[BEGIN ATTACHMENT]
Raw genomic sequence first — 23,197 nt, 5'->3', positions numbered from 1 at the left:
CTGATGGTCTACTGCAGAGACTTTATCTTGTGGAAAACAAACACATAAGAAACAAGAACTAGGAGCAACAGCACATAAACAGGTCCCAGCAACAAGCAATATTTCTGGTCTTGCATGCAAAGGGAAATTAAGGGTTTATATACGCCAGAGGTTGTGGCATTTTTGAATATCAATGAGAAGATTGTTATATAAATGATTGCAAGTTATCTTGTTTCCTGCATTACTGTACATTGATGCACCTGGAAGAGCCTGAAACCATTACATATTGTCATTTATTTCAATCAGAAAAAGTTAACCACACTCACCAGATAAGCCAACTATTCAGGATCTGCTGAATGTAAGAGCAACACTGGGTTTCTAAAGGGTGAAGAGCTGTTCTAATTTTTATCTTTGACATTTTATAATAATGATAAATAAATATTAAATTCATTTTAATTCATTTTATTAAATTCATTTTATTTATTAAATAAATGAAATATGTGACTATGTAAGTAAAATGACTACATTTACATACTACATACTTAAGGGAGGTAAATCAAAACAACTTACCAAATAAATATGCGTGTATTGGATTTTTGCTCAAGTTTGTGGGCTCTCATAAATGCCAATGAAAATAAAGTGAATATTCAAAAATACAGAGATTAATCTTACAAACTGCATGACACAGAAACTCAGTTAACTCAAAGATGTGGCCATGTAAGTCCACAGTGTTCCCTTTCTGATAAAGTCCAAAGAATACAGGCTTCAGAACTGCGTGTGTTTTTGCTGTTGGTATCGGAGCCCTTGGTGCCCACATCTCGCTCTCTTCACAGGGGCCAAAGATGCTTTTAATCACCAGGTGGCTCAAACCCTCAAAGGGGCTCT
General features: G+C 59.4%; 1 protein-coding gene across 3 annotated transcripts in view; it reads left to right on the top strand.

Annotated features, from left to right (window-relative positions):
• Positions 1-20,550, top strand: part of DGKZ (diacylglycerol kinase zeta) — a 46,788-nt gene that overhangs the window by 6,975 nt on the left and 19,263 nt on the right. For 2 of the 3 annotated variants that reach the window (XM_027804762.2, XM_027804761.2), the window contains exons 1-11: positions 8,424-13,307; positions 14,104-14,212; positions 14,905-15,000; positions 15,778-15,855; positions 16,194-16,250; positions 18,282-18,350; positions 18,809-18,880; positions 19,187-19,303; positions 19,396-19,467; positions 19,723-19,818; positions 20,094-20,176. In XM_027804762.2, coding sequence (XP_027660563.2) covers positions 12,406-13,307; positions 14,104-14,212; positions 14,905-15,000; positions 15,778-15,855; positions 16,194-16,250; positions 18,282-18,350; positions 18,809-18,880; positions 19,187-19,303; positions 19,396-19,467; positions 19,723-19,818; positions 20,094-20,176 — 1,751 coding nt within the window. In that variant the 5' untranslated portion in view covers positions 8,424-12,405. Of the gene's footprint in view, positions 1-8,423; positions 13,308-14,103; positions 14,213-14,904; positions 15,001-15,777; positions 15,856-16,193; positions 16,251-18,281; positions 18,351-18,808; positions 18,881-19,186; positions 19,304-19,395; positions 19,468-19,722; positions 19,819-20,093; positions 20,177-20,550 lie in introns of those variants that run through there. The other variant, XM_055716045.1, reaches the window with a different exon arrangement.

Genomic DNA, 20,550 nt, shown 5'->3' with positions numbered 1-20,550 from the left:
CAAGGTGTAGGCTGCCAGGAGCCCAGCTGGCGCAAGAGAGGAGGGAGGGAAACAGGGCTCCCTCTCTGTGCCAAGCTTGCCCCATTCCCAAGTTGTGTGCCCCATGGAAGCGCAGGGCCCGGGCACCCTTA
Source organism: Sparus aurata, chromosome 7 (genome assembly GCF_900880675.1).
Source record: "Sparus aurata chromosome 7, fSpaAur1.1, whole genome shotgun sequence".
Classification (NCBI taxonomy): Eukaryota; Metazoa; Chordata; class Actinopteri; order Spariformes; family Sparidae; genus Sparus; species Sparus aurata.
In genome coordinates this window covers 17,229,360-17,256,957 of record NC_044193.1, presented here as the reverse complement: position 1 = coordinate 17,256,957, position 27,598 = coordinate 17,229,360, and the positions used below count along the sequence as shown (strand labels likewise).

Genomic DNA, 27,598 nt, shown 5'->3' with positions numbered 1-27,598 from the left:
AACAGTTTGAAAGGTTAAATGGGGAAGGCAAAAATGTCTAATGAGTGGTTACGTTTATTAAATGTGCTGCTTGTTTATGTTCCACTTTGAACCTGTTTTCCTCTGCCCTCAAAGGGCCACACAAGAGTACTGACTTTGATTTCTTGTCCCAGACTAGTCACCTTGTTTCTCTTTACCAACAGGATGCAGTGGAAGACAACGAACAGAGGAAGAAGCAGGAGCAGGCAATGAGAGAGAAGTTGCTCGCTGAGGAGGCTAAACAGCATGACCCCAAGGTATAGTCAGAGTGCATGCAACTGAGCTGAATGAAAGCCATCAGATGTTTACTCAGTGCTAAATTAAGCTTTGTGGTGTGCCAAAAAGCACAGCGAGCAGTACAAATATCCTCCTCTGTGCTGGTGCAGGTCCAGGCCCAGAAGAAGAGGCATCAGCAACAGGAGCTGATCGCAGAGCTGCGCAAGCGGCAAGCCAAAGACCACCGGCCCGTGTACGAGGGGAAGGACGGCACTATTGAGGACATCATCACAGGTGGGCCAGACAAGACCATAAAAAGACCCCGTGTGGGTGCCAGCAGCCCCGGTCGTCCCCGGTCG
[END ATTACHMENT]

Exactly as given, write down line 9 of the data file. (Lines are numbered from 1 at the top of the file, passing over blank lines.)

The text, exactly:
Source record: "Sparus aurata chromosome 7, fSpaAur1.1, whole genome shotgun sequence".